>
>>
>> If you need more math, numpy can help. Somethign like:
>>
>> a = np.asarray(PIL_image)
>> background_color = 0
>> rows, cols = np.where(a <> background_color) # background color a uint32
>> BB = (rows.min(), rows.max(), cols.min(), cols.max())
>
>
> I am unable to get what that code means ?
> May you explain how I can use above code with getbbox ? Or the above code
> using NumPy is alternate of getbbox method ?
> IF yes, then which will be the faster ?
>
> PS: I have looked at centroid algorithm, It is again going at pixel level
> and that will be slow. My application will become better with faster
> centroid algorithm.
>
>
> Also I have another question !
> I am grabbing image from camera using opencvpython. How we can compare
> python PIL with OpenCV ? My guess that PIL will is faster then opencv
> library ?
>
>
> _______________________________________________
> ImageSIG maillist  [hidden email]
> http://mail.python.org/mailman/listinfo/imagesig>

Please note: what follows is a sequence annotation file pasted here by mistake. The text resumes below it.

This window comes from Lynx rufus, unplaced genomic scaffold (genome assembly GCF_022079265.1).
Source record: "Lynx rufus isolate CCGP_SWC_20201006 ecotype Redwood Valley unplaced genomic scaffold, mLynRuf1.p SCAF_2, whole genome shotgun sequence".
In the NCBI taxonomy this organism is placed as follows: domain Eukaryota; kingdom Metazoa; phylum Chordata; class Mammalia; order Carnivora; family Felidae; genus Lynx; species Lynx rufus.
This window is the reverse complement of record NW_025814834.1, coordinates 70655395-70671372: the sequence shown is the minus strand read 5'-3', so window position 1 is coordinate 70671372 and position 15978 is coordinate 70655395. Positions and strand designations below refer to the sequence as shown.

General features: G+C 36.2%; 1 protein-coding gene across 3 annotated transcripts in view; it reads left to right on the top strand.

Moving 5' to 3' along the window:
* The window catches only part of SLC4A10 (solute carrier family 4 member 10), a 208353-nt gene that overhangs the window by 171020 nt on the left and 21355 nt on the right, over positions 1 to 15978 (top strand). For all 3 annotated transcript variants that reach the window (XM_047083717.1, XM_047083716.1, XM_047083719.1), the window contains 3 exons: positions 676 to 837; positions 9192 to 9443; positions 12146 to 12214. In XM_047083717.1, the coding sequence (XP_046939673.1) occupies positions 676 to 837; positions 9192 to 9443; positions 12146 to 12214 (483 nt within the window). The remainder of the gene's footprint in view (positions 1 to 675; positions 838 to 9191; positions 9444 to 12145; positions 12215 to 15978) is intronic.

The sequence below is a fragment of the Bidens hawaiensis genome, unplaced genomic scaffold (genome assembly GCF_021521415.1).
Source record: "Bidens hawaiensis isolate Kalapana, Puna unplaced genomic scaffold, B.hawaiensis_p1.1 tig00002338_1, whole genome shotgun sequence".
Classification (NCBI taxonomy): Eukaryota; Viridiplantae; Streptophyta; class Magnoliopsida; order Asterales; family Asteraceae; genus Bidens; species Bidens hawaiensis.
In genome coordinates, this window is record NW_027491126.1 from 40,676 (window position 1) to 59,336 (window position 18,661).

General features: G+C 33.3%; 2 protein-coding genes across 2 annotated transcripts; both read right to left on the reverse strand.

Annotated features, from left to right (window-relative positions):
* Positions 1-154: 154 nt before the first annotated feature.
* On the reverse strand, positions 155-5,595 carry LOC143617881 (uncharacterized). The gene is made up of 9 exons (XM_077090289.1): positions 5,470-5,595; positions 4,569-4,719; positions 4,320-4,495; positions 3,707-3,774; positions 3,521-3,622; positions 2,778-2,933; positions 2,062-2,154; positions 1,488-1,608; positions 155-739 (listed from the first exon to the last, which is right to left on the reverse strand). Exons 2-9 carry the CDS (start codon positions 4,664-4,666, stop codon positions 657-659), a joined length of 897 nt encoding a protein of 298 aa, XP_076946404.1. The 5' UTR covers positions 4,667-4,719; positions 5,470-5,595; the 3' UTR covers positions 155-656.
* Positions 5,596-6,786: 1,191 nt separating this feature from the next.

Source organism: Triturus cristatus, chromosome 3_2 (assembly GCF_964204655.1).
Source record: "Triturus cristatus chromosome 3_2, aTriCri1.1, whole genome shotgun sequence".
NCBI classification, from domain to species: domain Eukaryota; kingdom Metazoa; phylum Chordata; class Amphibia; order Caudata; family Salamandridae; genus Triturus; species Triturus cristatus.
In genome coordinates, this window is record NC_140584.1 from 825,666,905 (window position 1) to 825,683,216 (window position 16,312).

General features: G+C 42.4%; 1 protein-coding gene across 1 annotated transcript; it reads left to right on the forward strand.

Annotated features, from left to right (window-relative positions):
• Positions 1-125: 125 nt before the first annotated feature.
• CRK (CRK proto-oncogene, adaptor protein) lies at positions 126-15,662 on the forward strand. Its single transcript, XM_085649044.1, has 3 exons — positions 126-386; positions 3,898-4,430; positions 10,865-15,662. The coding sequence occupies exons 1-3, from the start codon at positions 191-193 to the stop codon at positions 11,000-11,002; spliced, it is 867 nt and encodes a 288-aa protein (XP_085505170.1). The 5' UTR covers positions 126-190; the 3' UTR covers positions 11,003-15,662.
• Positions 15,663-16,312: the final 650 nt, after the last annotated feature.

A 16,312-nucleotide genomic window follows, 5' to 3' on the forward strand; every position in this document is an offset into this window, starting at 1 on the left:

>
_______________________________________________
ImageSIG maillist  [hidden email]
http://mail.python.org/mailman/listinfo/imagesig


On 1/7/2011 8:26 PM, Narendra Sisodiya wrote:
> If you need more math, numpy can help. Somethign like:
>
> a = np.asarray(PIL_image)
> background_color = 0
> rows, cols = np.where(a <> background_color) # background color a uint32
> BB = (rows.min(), rows.max(), cols.min(), cols.max())
>
> I am unable to get what that code means ?
> May you explain how I can use above code with getbbox ? Or the above
> code using NumPy is alternate of getbbox method ?
It's an alternative.
> IF yes, then which will be the faster ?
The only way to know is to try it, but I suspect the PIL getbox() is a
bit faster, as I image it does it all in one C loop. numpy is doing it
in a couple loops.